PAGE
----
Remember playing puzzles when you were a kid? Or even a teenager? Some of us are enjoying puzzles well into our adulthood. It is a simple activity that provides excellent benefits for toddlers’ development and you will be amazed when you learn them all.
There are many benefits of puzzles for toddlers and other children including building concentration levels, spatial awareness, shape recognition, teaching problem solving skills, improving memory and even developing fine motor skills. Puzzles require good finger dexterity and critical thinking skills but they are also a great activity to bond with your child over. Working together to solve the puzzle is a great way to encourage teamwork and build social skills.
Puzzles are a child’s best friend. Easy to understand, and the benefits for child development are genuinely astounding. Parent, child bonding time is critical, and proper brain development at a young age is just as essential. We all want to raise well balanced children that have the foundations necessary to conquer the world. Puzzle play provides an opportunity for both of these important aspects of early development.
Are you a parent, guardian or educator who wants to nurture a child’s developing mind? The Whole Brain Child is an amazing resource that I believe all educators, students and parents can benefit from reading.
- 1 The Benefits of Puzzles for Toddlers Development
- 2 How to Get Toddlers Interested in Puzzles
- 3 Different Types of Puzzles for Toddlers
The Benefits of Puzzles for Toddlers Development
Little toddler fingers, crunching everything they touch, making most activities last only a few minutes. Do you know what I mean? Especially, if you have already had the benefit of introducing puzzles to your toddler, you know how hard it is to resist placing that piece in the right space.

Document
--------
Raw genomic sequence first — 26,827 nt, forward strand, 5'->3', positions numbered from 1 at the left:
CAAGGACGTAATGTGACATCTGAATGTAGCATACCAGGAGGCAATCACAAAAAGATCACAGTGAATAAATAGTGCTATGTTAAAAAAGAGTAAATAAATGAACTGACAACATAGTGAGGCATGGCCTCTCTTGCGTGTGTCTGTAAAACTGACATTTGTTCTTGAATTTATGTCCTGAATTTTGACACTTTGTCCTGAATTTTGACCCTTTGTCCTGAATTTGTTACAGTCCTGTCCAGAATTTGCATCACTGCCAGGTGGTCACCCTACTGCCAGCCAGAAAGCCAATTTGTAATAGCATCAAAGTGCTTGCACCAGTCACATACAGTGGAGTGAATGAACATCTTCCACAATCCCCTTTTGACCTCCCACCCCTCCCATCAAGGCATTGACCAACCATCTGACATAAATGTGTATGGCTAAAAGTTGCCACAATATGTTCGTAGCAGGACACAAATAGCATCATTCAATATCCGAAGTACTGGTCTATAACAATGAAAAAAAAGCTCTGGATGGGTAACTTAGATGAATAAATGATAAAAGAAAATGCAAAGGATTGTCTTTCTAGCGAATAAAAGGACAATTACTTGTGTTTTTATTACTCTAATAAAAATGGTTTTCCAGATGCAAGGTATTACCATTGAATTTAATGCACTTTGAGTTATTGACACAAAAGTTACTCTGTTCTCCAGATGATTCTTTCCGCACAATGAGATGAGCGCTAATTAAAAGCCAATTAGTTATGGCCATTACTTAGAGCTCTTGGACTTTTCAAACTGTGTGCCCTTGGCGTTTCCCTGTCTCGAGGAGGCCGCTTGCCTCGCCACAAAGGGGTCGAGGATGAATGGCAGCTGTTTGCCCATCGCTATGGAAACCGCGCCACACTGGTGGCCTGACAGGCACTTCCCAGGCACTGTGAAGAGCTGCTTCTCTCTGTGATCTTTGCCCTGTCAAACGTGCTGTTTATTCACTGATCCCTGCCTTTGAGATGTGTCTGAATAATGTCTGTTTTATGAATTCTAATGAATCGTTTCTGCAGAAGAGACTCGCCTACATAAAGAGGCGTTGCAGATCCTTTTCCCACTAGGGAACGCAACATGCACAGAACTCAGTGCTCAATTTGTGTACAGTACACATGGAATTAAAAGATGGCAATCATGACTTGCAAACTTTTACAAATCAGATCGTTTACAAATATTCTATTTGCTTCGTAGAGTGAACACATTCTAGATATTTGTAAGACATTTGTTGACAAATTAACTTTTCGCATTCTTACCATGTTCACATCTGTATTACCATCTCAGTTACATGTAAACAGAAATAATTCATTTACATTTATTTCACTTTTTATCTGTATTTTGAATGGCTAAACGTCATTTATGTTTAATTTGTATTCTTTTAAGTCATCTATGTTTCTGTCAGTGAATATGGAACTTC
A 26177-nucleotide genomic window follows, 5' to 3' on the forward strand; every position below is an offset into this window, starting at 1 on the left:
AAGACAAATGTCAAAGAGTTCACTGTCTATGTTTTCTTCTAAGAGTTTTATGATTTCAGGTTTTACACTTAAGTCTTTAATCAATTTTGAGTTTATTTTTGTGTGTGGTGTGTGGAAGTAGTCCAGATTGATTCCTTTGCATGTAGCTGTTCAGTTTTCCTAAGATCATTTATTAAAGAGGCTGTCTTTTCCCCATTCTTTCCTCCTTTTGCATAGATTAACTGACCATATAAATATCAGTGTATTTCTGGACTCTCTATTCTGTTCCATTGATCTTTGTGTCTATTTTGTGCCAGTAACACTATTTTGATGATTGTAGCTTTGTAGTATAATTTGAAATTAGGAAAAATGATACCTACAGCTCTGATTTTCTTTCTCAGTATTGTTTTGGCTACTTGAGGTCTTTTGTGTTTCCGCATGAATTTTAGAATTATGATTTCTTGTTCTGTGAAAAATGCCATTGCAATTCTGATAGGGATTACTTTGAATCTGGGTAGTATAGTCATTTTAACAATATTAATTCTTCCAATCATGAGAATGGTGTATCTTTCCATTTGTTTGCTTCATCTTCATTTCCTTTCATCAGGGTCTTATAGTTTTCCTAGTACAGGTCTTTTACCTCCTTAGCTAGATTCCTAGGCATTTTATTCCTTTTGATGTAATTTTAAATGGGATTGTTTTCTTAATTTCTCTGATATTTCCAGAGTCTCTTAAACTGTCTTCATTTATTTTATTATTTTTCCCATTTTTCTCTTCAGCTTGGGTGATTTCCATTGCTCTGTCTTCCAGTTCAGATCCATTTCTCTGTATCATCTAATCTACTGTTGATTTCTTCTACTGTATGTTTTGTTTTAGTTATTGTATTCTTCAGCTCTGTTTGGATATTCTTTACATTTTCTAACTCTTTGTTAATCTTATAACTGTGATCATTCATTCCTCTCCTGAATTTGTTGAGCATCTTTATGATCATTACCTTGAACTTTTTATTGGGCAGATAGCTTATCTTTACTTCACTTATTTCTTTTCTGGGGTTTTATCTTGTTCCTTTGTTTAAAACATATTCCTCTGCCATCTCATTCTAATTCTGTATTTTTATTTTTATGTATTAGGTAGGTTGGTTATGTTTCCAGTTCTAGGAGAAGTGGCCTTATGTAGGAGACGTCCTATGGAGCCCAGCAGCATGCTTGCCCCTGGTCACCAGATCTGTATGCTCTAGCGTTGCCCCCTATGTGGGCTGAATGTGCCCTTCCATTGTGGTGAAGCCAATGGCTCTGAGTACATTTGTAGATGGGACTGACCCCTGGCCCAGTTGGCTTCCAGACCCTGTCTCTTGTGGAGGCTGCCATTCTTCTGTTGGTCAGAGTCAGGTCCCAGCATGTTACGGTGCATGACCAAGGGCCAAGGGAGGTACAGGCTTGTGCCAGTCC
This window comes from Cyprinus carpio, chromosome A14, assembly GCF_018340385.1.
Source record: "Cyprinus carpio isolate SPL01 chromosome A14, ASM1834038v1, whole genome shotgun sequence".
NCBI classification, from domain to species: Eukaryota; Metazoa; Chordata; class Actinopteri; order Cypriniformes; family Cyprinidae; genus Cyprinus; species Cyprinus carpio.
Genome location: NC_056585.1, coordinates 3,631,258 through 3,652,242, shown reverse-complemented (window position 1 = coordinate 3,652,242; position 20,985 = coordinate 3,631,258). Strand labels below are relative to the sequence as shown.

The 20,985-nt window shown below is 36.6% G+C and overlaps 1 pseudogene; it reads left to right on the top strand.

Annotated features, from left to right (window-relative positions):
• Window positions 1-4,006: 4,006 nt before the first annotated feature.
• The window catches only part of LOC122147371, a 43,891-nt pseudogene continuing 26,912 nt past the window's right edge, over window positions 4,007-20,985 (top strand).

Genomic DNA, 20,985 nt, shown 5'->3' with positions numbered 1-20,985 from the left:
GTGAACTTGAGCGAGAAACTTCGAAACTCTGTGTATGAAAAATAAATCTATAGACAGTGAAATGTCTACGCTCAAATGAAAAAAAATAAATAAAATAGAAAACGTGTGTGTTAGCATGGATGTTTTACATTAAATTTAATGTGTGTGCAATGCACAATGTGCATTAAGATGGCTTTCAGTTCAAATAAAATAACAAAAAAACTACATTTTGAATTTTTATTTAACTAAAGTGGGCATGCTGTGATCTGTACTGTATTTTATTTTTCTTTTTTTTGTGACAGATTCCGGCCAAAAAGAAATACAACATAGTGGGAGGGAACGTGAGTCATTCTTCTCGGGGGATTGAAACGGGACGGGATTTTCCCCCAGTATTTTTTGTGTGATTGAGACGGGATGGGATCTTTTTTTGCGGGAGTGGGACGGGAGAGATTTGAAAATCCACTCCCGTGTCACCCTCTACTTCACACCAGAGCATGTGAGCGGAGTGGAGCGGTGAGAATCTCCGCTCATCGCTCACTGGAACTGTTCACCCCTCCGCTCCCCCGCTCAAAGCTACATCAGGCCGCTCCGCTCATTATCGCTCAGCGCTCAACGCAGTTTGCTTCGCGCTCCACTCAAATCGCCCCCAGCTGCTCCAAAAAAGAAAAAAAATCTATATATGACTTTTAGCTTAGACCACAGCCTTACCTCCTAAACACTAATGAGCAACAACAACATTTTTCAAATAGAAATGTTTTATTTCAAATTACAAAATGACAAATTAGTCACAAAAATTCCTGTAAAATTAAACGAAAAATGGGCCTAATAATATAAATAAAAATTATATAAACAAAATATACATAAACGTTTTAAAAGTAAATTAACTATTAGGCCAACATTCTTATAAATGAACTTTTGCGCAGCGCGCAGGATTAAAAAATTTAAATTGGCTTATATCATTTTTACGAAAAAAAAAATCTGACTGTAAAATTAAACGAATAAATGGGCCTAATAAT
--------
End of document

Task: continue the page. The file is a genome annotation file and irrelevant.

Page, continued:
Or ‘saving’ the puzzle piece from total destruction. Well, some puzzles are made to withstand the curious play of toddlers. Even these seemingly simple puzzles have exceptional benefits to a toddler’s early development, so let’s take a look at some of them now.
I thought my toddler was the only one with a thirty second attention span until I found that it’s a common trait of toddlers. According to the experts, our children can concentrate for 3 – 5 minutes, multiplied by their age. That means that a two year old has the capacity to focus for six minutes at a time. Shocking, I know!
Well, the trick here is that toddlers need to practice this ability. Which means they need exercises to harness the skill of focusing. This is where the importance of puzzles for the brain comes into play. The more they do the activity, the more the focus skill is practised, and the longer they’ll sit down to an activity.